Lawrence Brown (jazz trombonist)

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Lawrence Brown
Lawrence Brown 1943.jpg
Lawrence Brown in Duke Ellington's orchestra (1943)
Background information
Born (1907-08-03)August 3, 1907
Kansas United States
Died September 5, 1988(1988-09-05) (aged 81)
Los Angeles, California, United States
Genres Jazz
Occupation(s) Musician, Composer
Instruments Trombone
Years active 1932–1970
Labels Clef Records, Impulse! Records
Associated acts Duke Ellington, Johnny Hodges

Lawrence Brown (August 3, 1907 – September 5, 1988) was an acclaimed jazz trombonist from California who achieved recognition with the Duke Ellington orchestra.[1] Brown worked throughout his career as a session musician, as well as recording his own solo efforts.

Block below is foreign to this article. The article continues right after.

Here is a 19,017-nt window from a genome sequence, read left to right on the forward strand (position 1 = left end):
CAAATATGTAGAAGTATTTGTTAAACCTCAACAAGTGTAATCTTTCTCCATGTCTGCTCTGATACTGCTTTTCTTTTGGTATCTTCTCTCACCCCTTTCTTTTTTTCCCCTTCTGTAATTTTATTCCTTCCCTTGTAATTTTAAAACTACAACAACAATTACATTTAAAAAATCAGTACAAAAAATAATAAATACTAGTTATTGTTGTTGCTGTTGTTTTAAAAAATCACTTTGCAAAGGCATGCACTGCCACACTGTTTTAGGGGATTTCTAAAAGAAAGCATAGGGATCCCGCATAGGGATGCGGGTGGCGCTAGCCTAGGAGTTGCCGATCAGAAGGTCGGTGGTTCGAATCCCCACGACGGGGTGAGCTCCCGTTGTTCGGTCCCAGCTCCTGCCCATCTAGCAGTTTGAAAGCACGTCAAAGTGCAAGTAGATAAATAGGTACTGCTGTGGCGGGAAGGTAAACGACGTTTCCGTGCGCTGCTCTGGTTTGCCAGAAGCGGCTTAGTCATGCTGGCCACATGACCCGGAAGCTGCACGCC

Brown began his career with Charlie Echols and Paul Howard. In 1932 he joined Duke Ellington. His great technical command of the instrument, with its "creamy tone, neurotic vibrato and range" was featured with Ellington's band every year in compositions such as "Blue Cellophane" and "Golden Cress."

Brown left Ellington's band in 1951 to join a band led by former Ellington sideman Johnny Hodges, where he stayed until 1955. After leaving Hodges, Brown took a position for five years with CBS as a session player. In 1960, Brown rejoined Ellington and stayed with him until 1970. After leaving Ellington's band the second time at the age of 63, Brown quit performing completely.

Brown fulfilled many roles in the Ellington Orchestra—as a balladeer, technical soloist, and section leader. His highly melodic ballad playing as well as his fast technical style inspired trombonists from Tommy Dorsey to Bill Harris.

Brown was married to actress Fredi Washington. He died in Los Angeles, California.



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